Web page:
Another thing you could try: decide everyone’s out to get you. Decide the world doesn’t like you, doesn’t want you, and is for some perverse reason actively opposed to your happiness. Make up your mind to be a passive victim, and do your best to stop caring.

 

That’s another thing you could try. (Just as a side note: taken on its own terms, this one works extremely well. If you decide to live like a victim, the world is only too happy to play along.)

 

If you’re looking for an immediate solution, those three are just about the only options you’ve got. You can get angry, you can get intoxicated, or you can get depressed.

 

(You can also try suicide, but it’s not recommended.)

 

So you spilled your coffee. You’re feeling hopeless. You’re feeling like you’ll never get your life in order. You’re feeling desperate, and you’re getting close to the point where you’re willing to do anything to put a stop to the pain you’re feeling. What should you do to escape this pain?

 

My advice: don’t try to escape. Not immediately, at least. The short-sighted hope to escape the pain instantly can lead you to make rash decisions that lead you right back to where you started. Like the way they say drinking alcohol is “borrowing happiness from tomorrow.” Sure, for a couple hours all your problems go away. But tomorrow morning they’re all still there, and you’ve got a wicked hangover too.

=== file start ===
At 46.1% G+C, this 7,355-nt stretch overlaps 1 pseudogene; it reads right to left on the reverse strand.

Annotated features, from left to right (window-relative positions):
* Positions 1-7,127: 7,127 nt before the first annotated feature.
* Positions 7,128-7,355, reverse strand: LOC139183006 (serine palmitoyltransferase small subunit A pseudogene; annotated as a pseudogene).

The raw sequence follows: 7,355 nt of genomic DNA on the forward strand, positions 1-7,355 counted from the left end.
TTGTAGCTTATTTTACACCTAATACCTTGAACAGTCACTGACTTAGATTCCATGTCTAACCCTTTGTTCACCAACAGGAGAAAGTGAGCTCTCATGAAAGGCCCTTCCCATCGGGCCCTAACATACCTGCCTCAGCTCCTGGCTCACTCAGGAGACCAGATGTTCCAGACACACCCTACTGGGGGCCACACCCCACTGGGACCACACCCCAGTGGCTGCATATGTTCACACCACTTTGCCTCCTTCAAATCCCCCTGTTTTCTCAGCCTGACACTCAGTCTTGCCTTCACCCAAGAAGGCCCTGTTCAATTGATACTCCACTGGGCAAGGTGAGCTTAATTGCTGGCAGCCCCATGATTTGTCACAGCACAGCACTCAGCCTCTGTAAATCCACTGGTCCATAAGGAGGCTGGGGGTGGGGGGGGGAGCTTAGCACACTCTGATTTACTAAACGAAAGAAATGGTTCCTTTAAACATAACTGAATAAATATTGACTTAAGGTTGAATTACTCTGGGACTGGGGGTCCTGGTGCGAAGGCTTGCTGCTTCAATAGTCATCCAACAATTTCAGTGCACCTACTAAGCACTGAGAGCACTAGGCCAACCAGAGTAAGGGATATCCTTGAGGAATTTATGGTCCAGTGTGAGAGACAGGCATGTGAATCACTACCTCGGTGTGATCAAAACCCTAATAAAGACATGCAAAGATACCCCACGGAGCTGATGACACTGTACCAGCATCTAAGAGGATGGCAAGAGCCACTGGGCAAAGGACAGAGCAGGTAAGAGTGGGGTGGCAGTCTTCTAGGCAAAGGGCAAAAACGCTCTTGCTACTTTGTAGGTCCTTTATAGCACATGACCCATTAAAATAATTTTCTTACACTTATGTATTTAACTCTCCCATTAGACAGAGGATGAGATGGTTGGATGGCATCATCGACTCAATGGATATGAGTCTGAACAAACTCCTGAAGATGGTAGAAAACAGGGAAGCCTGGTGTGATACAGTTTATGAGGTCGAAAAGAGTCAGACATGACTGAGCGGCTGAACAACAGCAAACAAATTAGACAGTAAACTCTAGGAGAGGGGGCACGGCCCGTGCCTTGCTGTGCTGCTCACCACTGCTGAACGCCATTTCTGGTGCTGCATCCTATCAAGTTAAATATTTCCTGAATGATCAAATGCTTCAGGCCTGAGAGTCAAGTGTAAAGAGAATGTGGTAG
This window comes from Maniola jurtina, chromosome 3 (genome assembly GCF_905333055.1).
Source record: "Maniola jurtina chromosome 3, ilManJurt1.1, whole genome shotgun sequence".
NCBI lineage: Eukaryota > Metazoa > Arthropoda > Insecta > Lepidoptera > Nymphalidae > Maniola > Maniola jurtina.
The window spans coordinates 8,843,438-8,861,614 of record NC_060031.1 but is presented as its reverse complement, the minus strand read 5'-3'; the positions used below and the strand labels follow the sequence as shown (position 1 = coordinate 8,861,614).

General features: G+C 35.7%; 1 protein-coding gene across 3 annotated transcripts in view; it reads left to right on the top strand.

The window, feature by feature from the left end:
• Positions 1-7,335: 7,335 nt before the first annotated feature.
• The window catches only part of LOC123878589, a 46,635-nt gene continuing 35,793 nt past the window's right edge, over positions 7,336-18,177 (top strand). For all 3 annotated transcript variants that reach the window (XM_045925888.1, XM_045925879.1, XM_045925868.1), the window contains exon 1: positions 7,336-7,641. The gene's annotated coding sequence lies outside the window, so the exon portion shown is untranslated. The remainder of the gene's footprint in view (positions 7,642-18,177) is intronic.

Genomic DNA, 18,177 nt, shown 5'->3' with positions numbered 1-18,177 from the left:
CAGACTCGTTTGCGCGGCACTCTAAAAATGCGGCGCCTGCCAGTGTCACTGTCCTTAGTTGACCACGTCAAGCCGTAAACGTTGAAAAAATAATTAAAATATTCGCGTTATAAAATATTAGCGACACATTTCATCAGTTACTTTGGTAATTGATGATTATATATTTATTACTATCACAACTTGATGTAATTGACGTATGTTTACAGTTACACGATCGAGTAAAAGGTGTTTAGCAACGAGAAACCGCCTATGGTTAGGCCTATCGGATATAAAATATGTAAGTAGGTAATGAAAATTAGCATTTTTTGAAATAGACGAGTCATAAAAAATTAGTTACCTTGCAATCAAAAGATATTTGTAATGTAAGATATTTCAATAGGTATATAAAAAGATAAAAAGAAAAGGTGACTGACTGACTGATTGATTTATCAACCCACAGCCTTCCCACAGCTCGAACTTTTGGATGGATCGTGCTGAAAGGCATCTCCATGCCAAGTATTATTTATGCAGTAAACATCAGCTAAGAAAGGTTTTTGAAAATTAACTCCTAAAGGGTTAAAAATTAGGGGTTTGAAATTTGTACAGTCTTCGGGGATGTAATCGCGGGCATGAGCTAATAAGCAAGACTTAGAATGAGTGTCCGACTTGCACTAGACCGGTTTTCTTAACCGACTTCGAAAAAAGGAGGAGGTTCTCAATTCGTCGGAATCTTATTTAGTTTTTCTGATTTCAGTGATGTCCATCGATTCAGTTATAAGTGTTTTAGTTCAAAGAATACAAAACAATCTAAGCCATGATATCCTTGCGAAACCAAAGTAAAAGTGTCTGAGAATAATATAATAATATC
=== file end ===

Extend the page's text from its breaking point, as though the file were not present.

You have to be able to put up with the pain. You’re not getting away from it immediately. Accept that. Don’t resign yourself to it—that’s being a victim—but accept that you’re going to be in pain for a while.

 

Now, look rationally into what’s causing your distress. Ask yourself, “Am I angry because I spilled my coffee, or am I angry because I’ve been hunting for work for months without making any progress?”

 

Keep digging into those causes until you can’t dig any deeper. This can be a painful process. It’s not easy to look at yourself and your problems objectively. Usually you end up finding out that most of your problems are your own doing, and that you’re going to have to make some major changes in order to fix it.

 

If you’re anything like me, hearing the word “change” is enough to get your hackles up. We like to keep our actions stable and constant. Our habits are the way we know ourselves.

 

But here’s the truth: no matter what’s bothering you, there is a solution. And no matter what the solution, it’s going to take some change on your part. It’s going to be unpleasant, it’s going to be painful, and you’re going to hate every minute of it. But it’s going to be worth it.

 

It’s worth it to get to that day when you can spill your cup of coffee and shrug it off. You’ll have control of the parts of your life that matter most, so you’ll be secure enough that spilling a cup of coffee won’t threaten you. You won’t have to be so sensitive to every little slight that the world feels like it’s out to get you.

 

That can happen. That will happen. But only if you make it happen.